A Simple Guide to Strep Throat

I asked my students in Summer 2013 to write a short report on an illness or disease. Received a lot of great submissions. One of them, written by Marielle C., is reproduced below with permission:

Abstract
This paper is to inform students, who do not have any kind of scientific background, about the causes, treatments, and outcomes of the disease called strep throat. The information given throughout this paper is only from honest and reliable resources that explain the disease in full detail. Some of the information includes the bacteria that cause strep throat, Group A Streptococcus. These bacteria are what give the disease its name. Useful information includes the difference between strep throat and a sore throat. Although both have the same effects, strep throat has more symptoms to look out for and needs immediate treatment. The websites used for information throughout this paper include symptoms and the age groups that are most diagnosed with strep throat. In order to be diagnosed with strep throat, a doctor will take a strep test, and maybe a throat culture if the tests prove to be inaccurate. However, these tests do not require surgery or special instruction or direction of the sort. Further explanation and research shows that strep throat is not fatal and can be cured with antibiotics.

Keywords: strep throat, symptoms, group A Streptococcus, strep test, throat culture, antibiotics

A Simple Guide to Strep Throat
Strep Throat is a highly infectious disease caused by Group A Streptococcus. There are many different kinds of strep bacteria, some more serious than others, however, strep throat is the most common disease of the kind. It is the most common throat infection in America and is commonly spread throughout a household when one member becomes sick with the disease.

Being an airborne disease, it can be passed when one person passes the bacteria into the air through coughing or breathing, and another will inhale the bacteria and become infected. The bacteria can also be spread through nasal or salivary secretions, thus claiming strep throat as a contagious infection. One can develop this disease when making contact with someone who already has these bacteria. The bacterial infection occurs in the throat and the tonsils. The throat becomes irritated and inflamed, causing an abrupt, severe sore throat—worse than the average person’s sore throat. The difference between a sore throat and strep throat is the type of infection each is. A sore throat is a viral infection, meaning that a virus causes the throat to hurt and ultimately become sore. Since strep throat is caused by specific bacteria, it is a bacterial infection and is also accompanied by several other symptoms more severe than just pain in the throat.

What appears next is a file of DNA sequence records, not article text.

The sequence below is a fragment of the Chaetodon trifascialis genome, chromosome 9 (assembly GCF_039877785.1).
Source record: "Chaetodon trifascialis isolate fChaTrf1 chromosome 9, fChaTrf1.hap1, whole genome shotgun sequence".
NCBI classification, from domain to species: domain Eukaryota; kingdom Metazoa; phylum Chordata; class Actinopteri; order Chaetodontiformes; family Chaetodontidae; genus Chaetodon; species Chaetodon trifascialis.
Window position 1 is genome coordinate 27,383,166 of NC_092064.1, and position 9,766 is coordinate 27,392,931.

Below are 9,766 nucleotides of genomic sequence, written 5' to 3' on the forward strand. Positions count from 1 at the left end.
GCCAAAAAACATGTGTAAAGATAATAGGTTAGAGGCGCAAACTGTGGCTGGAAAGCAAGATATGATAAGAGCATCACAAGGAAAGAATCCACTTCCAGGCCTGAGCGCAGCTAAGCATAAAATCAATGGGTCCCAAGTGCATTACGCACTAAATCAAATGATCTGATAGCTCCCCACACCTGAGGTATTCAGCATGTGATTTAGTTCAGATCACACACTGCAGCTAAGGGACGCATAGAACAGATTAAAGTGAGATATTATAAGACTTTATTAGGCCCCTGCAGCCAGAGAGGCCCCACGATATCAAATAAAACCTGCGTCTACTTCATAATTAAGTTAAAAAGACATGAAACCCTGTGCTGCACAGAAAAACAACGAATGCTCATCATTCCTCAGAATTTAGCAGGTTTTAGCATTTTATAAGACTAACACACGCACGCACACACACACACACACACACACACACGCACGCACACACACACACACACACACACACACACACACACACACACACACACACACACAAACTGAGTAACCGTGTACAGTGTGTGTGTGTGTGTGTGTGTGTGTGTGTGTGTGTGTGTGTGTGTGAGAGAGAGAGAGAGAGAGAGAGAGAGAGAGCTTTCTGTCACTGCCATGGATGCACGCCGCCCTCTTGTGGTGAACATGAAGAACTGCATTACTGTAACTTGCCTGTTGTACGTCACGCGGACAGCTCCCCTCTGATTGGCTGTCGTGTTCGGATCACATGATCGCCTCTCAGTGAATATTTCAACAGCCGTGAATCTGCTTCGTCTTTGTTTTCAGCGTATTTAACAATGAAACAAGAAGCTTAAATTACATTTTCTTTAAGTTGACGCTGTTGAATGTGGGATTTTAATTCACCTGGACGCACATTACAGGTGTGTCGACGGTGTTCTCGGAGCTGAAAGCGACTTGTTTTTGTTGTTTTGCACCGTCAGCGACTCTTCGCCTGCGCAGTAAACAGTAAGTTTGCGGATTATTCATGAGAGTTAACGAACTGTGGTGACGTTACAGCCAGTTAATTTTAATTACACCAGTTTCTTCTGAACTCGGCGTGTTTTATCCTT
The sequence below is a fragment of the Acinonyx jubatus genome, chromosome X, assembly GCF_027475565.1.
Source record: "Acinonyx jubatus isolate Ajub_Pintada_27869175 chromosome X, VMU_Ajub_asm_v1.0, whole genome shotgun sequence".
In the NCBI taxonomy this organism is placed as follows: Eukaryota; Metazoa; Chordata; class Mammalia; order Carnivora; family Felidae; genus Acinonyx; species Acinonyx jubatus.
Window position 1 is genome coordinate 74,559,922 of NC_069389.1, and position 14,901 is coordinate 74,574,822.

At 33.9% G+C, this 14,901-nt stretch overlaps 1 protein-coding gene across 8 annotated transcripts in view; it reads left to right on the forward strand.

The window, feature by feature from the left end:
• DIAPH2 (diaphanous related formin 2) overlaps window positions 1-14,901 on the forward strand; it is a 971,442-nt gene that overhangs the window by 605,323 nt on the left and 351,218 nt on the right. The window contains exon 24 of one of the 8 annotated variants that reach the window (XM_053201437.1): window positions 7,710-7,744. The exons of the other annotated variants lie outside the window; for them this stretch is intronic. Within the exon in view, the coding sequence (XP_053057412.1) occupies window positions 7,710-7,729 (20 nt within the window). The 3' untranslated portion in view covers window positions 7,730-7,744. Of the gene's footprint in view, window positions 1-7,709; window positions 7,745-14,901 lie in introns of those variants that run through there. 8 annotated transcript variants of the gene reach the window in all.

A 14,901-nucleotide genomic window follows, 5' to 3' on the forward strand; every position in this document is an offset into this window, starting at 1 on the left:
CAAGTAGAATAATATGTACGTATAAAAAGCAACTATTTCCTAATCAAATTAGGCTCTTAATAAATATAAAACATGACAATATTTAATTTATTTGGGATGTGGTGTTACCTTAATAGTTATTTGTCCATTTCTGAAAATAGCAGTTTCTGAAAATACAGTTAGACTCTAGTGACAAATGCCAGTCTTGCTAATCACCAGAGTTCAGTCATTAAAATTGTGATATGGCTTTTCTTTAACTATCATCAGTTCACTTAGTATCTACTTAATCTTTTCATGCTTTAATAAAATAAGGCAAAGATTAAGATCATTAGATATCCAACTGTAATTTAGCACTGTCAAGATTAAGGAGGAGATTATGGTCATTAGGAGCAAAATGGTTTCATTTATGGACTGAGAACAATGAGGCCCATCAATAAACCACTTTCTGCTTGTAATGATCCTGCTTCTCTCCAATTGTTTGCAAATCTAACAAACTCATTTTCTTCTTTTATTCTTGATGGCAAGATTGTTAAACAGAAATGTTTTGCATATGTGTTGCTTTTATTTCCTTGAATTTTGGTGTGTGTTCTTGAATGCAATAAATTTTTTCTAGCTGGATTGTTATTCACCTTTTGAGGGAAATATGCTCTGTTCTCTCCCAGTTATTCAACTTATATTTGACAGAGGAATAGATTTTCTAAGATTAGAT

First off, the sever pain in the throat means more than just soreness or aching; the pain is equivalent to swallowing knives down one’s throat. This sharp pain is due to red and swollen tonsils with white patches or streaks of pus. As gruesome as it sounds, it is one of the most distinguishable symptoms of strep throat. An outside symptom of strep throat is having a fever of 101°F, caused by the bacterial infection. Headaches and body aches are also outside symptoms, along with swollen lymph nodes in the neck and tiny red spots on the soft or hard palate—the area of the back of the roof of the mouth. (cdc.gov) When any of these symptoms are recognized, it is important to visit the doctor immediately for diagnosis and treatment.

Once at the doctor, he/she will do a physical exam, ask about the symptoms and past health, and do a rapid strep test—a quick swab of the throat—to diagnose strep throat. Sometimes another test, called a throat culture, is also needed. (Webmd.com) If the rapid strep test is negative, it means there is no strep throat, but if the doctor thinks that the symptoms say otherwise, he/she may do a throat culture to be safe. This is because rapid strep tests are not always accurate. To do a throat culture, the doctor will swab a sample of cells from the back of the throat. The sample will go into a special cup, called a culture, where the strep bacteria can grow over time. If strep bacteria grow, the doctor knows that strep throat is present. If the rapid strep test is positive and says that strep throat is present, then there is no need to do the throat culture. After all is done and results are positive that strep throat is present, the doctor will give treatment to cure this disease.

Strep throat requires antibiotics to be cured and treated, while sore throats do not require antibiotics unless strep bacteria are present. Antibiotics such as penicillin, cephalexin, or amoxicillin are used to treat strep throat first. (webmd.com) The antibiotics are taken for at least ten days, although most symptoms usually disappear after the first few days. Antibiotics shorten the time one can spread the disease to others and lower the risk of spreading the infection to other parts of your body. No surgery or other drugs are necessary to treat strep throat. With the use of antibiotics for the allotted time prescribed, the bacteria will die out and the disease will be cured. Ultimately, strep throat, although contagious, is not fatal and therefore those diagnosed with the disease do survive when properly treated.

References

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